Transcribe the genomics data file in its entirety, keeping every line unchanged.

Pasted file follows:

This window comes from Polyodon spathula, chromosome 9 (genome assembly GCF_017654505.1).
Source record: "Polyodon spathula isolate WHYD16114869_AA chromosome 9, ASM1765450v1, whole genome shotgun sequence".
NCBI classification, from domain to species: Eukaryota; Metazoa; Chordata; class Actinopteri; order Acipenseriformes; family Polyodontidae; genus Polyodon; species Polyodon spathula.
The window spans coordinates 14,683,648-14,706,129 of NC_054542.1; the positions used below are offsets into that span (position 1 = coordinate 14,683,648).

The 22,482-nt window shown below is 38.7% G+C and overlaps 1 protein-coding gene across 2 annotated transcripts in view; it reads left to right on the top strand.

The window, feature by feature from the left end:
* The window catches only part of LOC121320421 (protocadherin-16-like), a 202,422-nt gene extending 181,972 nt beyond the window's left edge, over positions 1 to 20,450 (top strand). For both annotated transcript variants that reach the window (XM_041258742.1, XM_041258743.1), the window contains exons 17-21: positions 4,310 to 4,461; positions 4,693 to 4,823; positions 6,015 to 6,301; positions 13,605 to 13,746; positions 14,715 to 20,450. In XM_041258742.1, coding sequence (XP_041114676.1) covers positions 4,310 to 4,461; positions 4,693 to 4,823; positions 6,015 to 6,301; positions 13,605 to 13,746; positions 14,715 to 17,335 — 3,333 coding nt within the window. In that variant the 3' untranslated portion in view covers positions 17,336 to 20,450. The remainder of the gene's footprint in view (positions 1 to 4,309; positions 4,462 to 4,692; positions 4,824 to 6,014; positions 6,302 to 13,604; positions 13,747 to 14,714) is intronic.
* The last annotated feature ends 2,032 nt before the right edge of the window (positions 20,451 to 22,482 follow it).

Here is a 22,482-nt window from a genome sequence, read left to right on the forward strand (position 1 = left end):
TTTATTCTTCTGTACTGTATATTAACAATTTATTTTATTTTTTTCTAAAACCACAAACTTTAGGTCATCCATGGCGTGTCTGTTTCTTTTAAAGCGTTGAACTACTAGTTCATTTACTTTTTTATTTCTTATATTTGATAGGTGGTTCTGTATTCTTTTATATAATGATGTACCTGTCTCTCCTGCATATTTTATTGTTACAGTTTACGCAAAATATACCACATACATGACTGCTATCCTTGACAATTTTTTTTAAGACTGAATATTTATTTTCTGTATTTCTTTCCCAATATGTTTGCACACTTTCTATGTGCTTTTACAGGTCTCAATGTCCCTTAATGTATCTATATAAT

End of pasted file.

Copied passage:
This window comes from Polyodon spathula, chromosome 9 (genome assembly GCF_017654505.1).
Source record: "Polyodon spathula isolate WHYD16114869_AA chromosome 9, ASM1765450v1, whole genome shotgun sequence".
NCBI classification, from domain to species: Eukaryota; Metazoa; Chordata; class Actinopteri; order Acipenseriformes; family Polyodontidae; genus Polyodon; species Polyodon spathula.
The window spans coordinates 14,683,648-14,706,129 of NC_054542.1; the positions used below are offsets into that span (position 1 = coordinate 14,683,648).

The 22,482-nt window shown below is 38.7% G+C and overlaps 1 protein-coding gene across 2 annotated transcripts in view; it reads left to right on the top strand.

The window, feature by feature from the left end:
* The window catches only part of LOC121320421 (protocadherin-16-like), a 202,422-nt gene extending 181,972 nt beyond the window's left edge, over positions 1 to 20,450 (top strand). For both annotated transcript variants that reach the window (XM_041258742.1, XM_041258743.1), the window contains exons 17-21: positions 4,310 to 4,461; positions 4,693 to 4,823; positions 6,015 to 6,301; positions 13,605 to 13,746; positions 14,715 to 20,450. In XM_041258742.1, coding sequence (XP_041114676.1) covers positions 4,310 to 4,461; positions 4,693 to 4,823; positions 6,015 to 6,301; positions 13,605 to 13,746; positions 14,715 to 17,335 — 3,333 coding nt within the window. In that variant the 3' untranslated portion in view covers positions 17,336 to 20,450. The remainder of the gene's footprint in view (positions 1 to 4,309; positions 4,462 to 4,692; positions 4,824 to 6,014; positions 6,302 to 13,604; positions 13,747 to 14,714) is intronic.
* The last annotated feature ends 2,032 nt before the right edge of the window (positions 20,451 to 22,482 follow it).

Here is a 22,482-nt window from a genome sequence, read left to right on the forward strand (position 1 = left end):
TTTATTCTTCTGTACTGTATATTAACAATTTATTTTATTTTTTTCTAAAACCACAAACTTTAGGTCATCCATGGCGTGTCTGTTTCTTTTAAAGCGTTGAACTACTAGTTCATTTACTTTTTTATTTCTTATATTTGATAGGTGGTTCTGTATTCTTTTATATAATGATGTACCTGTCTCTCCTGCATATTTTATTGTTACAGTTTACGCAAAATATACCACATACATGACTGCTATCCTTGACAATTTTTTTTAAGACTGAATATTTATTTTCTGTATTTCTTTCCCAATATGTTTGCACACTTTCTATGTGCTTTTACAGGTCTCAATGTCCCTTAATGTATCTATATAAT